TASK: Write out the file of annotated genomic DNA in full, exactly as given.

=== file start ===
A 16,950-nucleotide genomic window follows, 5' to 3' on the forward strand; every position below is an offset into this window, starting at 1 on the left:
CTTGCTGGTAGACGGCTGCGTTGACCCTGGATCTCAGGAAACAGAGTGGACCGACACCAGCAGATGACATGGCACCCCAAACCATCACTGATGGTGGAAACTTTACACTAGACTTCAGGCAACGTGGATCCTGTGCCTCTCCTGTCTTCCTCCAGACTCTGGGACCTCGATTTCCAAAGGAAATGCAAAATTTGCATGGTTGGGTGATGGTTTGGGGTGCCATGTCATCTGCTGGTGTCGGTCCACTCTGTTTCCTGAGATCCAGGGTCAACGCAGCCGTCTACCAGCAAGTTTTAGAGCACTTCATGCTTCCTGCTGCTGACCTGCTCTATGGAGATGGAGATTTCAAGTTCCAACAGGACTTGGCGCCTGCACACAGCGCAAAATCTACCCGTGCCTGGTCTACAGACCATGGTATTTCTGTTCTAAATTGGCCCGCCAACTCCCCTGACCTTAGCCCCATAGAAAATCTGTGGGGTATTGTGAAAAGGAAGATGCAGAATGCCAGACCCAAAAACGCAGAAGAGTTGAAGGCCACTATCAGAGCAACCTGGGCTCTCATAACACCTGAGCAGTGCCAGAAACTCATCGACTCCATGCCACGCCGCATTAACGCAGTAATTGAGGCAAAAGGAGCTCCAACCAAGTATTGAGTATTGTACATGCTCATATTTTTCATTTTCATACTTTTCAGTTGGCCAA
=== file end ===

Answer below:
A 16,950-nucleotide genomic window follows, 5' to 3' on the forward strand; every position below is an offset into this window, starting at 1 on the left:
CTTGCTGGTAGACGGCTGCGTTGACCCTGGATCTCAGGAAACAGAGTGGACCGACACCAGCAGATGACATGGCACCCCAAACCATCACTGATGGTGGAAACTTTACACTAGACTTCAGGCAACGTGGATCCTGTGCCTCTCCTGTCTTCCTCCAGACTCTGGGACCTCGATTTCCAAAGGAAATGCAAAATTTGCATGGTTGGGTGATGGTTTGGGGTGCCATGTCATCTGCTGGTGTCGGTCCACTCTGTTTCCTGAGATCCAGGGTCAACGCAGCCGTCTACCAGCAAGTTTTAGAGCACTTCATGCTTCCTGCTGCTGACCTGCTCTATGGAGATGGAGATTTCAAGTTCCAACAGGACTTGGCGCCTGCACACAGCGCAAAATCTACCCGTGCCTGGTCTACAGACCATGGTATTTCTGTTCTAAATTGGCCCGCCAACTCCCCTGACCTTAGCCCCATAGAAAATCTGTGGGGTATTGTGAAAAGGAAGATGCAGAATGCCAGACCCAAAAACGCAGAAGAGTTGAAGGCCACTATCAGAGCAACCTGGGCTCTCATAACACCTGAGCAGTGCCAGAAACTCATCGACTCCATGCCACGCCGCATTAACGCAGTAATTGAGGCAAAAGGAGCTCCAACCAAGTATTGAGTATTGTACATGCTCATATTTTTCATTTTCATACTTTTCAGTTGGCCAA